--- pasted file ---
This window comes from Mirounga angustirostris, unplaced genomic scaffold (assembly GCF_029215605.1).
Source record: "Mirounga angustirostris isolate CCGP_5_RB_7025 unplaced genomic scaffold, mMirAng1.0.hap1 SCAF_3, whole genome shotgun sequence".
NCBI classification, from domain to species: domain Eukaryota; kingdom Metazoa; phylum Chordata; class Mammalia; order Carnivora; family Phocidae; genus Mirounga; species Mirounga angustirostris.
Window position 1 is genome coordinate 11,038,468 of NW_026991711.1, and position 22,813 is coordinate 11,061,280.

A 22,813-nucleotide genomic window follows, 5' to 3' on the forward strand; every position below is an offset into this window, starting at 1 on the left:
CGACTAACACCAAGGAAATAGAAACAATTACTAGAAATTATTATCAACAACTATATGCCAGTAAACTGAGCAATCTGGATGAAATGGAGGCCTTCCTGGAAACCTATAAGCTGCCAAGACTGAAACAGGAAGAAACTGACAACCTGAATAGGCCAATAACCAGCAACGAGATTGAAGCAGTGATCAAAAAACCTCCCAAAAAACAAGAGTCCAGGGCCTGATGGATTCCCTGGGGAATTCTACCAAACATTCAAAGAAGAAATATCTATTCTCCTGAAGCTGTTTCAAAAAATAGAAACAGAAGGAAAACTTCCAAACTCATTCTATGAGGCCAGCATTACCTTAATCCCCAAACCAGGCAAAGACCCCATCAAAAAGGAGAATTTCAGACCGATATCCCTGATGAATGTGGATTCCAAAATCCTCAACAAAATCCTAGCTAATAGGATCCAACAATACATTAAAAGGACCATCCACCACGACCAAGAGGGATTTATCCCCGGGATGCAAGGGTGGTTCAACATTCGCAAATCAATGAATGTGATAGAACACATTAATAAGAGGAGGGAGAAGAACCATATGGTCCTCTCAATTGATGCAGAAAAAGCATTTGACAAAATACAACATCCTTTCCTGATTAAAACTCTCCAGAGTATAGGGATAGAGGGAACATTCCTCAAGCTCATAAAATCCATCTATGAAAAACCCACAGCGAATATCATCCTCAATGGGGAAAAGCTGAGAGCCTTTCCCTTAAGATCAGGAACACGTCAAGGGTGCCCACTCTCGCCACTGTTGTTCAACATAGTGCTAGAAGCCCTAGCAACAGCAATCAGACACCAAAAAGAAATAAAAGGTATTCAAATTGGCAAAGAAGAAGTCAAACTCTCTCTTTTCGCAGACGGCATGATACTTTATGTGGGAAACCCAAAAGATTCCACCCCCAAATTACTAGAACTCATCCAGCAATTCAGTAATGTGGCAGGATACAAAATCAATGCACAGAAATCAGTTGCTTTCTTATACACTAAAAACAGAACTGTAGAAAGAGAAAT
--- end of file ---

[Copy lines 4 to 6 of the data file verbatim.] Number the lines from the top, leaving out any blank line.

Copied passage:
Window position 1 is genome coordinate 11,038,468 of NW_026991711.1, and position 22,813 is coordinate 11,061,280.

A 22,813-nucleotide genomic window follows, 5' to 3' on the forward strand; every position below is an offset into this window, starting at 1 on the left:
CGACTAACACCAAGGAAATAGAAACAATTACTAGAAATTATTATCAACAACTATATGCCAGTAAACTGAGCAATCTGGATGAAATGGAGGCCTTCCTGGAAACCTATAAGCTGCCAAGACTGAAACAGGAAGAAACTGACAACCTGAATAGGCCAATAACCAGCAACGAGATTGAAGCAGTGATCAAAAAACCTCCCAAAAAACAAGAGTCCAGGGCCTGATGGATTCCCTGGGGAATTCTACCAAACATTCAAAGAAGAAATATCTATTCTCCTGAAGCTGTTTCAAAAAATAGAAACAGAAGGAAAACTTCCAAACTCATTCTATGAGGCCAGCATTACCTTAATCCCCAAACCAGGCAAAGACCCCATCAAAAAGGAGAATTTCAGACCGATATCCCTGATGAATGTGGATTCCAAAATCCTCAACAAAATCCTAGCTAATAGGATCCAACAATACATTAAAAGGACCATCCACCACGACCAAGAGGGATTTATCCCCGGGATGCAAGGGTGGTTCAACATTCGCAAATCAATGAATGTGATAGAACACATTAATAAGAGGAGGGAGAAGAACCATATGGTCCTCTCAATTGATGCAGAAAAAGCATTTGACAAAATACAACATCCTTTCCTGATTAAAACTCTCCAGAGTATAGGGATAGAGGGAACATTCCTCAAGCTCATAAAATCCATCTATGAAAAACCCACAGCGAATATCATCCTCAATGGGGAAAAGCTGAGAGCCTTTCCCTTAAGATCAGGAACACGTCAAGGGTGCCCACTCTCGCCACTGTTGTTCAACATAGTGCTAGAAGCCCTAGCAACAGCAATCAGACACCAAAAAGAAATAAAAGGTATTCAAATTGGCAAAGAAGAAGTCAAACTCTCTCTTTTCGCAGACGGCATGATACTTTATGTGGGAAACCCAAAAGATTCCACCCCCAAATTACTAGAACTCATCCAGCAATTCAGTAATGTGGCAGGATACAAAATCAATGCACAGAAATCAGTTGCTTTCTTATACACTAAAAACAGAACTGTAGAAAGAGAAAT